Kenn Kaufman posted a comment on FaceBook yesterday that helped me realize that some of what I said here a few days ago was incorrect. Will copy and paste his comment below. My primary error was that I attributed much of the huge flight of migrants to the huge expanse of breeding habitat north of the site. As it turns out, the flight was going *south*. It most likely consisted of birds which had flown quickly north overnight, overshot their intended destinations, and were making a corrective southwards flight once the sun rose and helped them realize where they were. In addition to the direction, this was also indicated by the species composition, which was heavily slanted toward species that mostly breed south rather than north of the observation site: many times more Bay-breasted Warblers than Blackpolls, similarly more Swainson’s Thrushes than Gray-cheeked, etc.
A few details below (end of this comment) that may be of interest to friends intrigued by bird migration. - By now, every birder in this galaxy undoubtedly has heard about the monster flight of warblers and other migrants last Monday (May 28) at Tadoussac, Quebec. My colleague Andrew Del-Colle wrote an account for Audubon, and I was able to supply some background for how this happened.
Briefly, on the night of May 27, millions of warblers were migrating north over southern Quebec, as is normal for nights at this season. During the night, very strong southerly and southwesterly winds carried many of the birds far north of their intended destinations. In the morning, those birds that had overshot their targets started flying south again. (These are all nighttime migrants but they will reorient in the daytime as necessary.) As they headed south they reached the north shore of the St. Lawrence River, which is many miles wide in the region east of Tadoussac. Rather than cross the river, they turned and followed the edge of it south-southwest, so that vast numbers of them came funneling right past the observers at Tadoussac.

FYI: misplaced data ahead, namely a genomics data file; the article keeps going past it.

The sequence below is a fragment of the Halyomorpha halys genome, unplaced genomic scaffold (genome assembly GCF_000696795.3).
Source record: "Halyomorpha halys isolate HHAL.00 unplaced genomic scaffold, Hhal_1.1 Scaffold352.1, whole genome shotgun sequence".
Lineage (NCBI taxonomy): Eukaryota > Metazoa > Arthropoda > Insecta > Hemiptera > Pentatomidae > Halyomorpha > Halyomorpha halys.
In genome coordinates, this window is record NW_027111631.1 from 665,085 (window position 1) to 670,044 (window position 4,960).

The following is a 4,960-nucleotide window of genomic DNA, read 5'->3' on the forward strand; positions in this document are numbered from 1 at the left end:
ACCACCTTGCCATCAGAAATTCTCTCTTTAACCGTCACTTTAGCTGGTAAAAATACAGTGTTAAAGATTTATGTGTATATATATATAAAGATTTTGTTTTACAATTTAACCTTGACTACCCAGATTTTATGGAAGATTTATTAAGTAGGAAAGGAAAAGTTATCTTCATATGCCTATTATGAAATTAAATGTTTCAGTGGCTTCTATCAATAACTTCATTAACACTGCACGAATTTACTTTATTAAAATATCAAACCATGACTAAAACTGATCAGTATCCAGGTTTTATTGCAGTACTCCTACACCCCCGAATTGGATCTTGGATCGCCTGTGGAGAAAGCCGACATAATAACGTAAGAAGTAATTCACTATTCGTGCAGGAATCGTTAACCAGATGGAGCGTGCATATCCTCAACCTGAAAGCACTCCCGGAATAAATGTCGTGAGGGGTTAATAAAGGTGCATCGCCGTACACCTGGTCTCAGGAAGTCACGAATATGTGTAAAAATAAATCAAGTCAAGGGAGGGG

The New York Times also carried a story about the flight, and it was mostly well done except for one odd misconception: the idea that some of these birds "have been blown off course and are heading back to known food sources before continuing on." There's no basis for thinking that some of these birds, flying south, were going to then turn around and continue on toward the north. It's safe to assume that essentially every bird going south-southwest past Tadoussac had gone beyond its intended target and was purposefully headed back south toward its final destination.
To understand this, it helps to know that these migrants are very site-specific in summer. An adult warbler migrating north from the tropics isn't just headed to "the boreal forest" in a general sense; more likely, it's headed to the exact spot where it spent the previous summer. These birds often get wind-drifted during their nocturnal flights, but they'll correct for it during the day.
It's instructive to look at a map to see exactly where Tadoussac is located, look at the actual eBird checklist linked in the story, and then look at the breeding ranges of individual species. The observers estimated 144,000 Bay-breasted Warblers but fewer than 1000 Blackpoll Warblers (even though the Blackpoll undoubtedly has a higher total population). Why the difference? One likely factor is that the breeding range of Bay-breasted Warbler is mostly south of Tasoussac, while the breeding range of Blackpoll is mostly farther north. Even if both species were carried north by the wind during the night, some Bay-breasts had to backtrack, while most Blackpolls didn't. Practically all the species recorded in highest numbers during the day, including Magnolia, Cape May, Blackburnian, and Tennessee Warblers, have breeding ranges mostly south of Tadoussac, so they would have had to reposition back to the south after the night's major wind drift.
For another example, look at thrushes. The team had 425 Swainson's Thrushes and no Gray-cheeked Thrushes. The breeding range of Gray-cheeked Thrush is entirely north of Tadoussac, so it's not surprising that none were moving south there during the day, even if many flew overhead during the previous night.
EDIT: Samuel Denault, one of Quebec's top birders, informs me that Bay-breasted and Cape May Warblers have extended their breeding ranges beyond what was known historically. He says the recent Quebec Breeding Bird Atlas found large numbers of them (as well as Tennessee Warblers) east-northeast of Tadoussac, feeding on outbreaks of spruce budworms. So the situation may be even more complicated than what I tried to describe. My comments on Blackpoll Warbler and Gray-cheeked Thrush should still apply. No wonder we find migration so endlessly fascinating!"